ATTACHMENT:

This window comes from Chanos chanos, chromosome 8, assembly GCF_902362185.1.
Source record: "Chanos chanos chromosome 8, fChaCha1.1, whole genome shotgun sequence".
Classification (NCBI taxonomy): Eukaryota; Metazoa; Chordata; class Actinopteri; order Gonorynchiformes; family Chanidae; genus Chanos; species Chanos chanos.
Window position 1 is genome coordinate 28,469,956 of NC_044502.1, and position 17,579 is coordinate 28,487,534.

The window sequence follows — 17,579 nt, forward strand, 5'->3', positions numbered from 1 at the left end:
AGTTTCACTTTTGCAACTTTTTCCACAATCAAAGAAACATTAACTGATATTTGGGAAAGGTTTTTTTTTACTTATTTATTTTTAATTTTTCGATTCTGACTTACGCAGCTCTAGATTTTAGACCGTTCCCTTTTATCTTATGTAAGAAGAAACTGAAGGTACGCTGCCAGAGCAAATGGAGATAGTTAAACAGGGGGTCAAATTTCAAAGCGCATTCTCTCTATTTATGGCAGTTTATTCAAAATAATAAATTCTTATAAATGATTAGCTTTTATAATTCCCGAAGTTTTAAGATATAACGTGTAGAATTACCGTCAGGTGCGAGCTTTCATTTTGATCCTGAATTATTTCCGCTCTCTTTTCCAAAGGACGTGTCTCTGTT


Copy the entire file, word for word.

This window comes from Chanos chanos, chromosome 8, assembly GCF_902362185.1.
Source record: "Chanos chanos chromosome 8, fChaCha1.1, whole genome shotgun sequence".
Classification (NCBI taxonomy): Eukaryota; Metazoa; Chordata; class Actinopteri; order Gonorynchiformes; family Chanidae; genus Chanos; species Chanos chanos.
Window position 1 is genome coordinate 28,469,956 of NC_044502.1, and position 17,579 is coordinate 28,487,534.

The window sequence follows — 17,579 nt, forward strand, 5'->3', positions numbered from 1 at the left end:
AGTTTCACTTTTGCAACTTTTTCCACAATCAAAGAAACATTAACTGATATTTGGGAAAGGTTTTTTTTTACTTATTTATTTTTAATTTTTCGATTCTGACTTACGCAGCTCTAGATTTTAGACCGTTCCCTTTTATCTTATGTAAGAAGAAACTGAAGGTACGCTGCCAGAGCAAATGGAGATAGTTAAACAGGGGGTCAAATTTCAAAGCGCATTCTCTCTATTTATGGCAGTTTATTCAAAATAATAAATTCTTATAAATGATTAGCTTTTATAATTCCCGAAGTTTTAAGATATAACGTGTAGAATTACCGTCAGGTGCGAGCTTTCATTTTGATCCTGAATTATTTCCGCTCTCTTTTCCAAAGGACGTGTCTCTGTT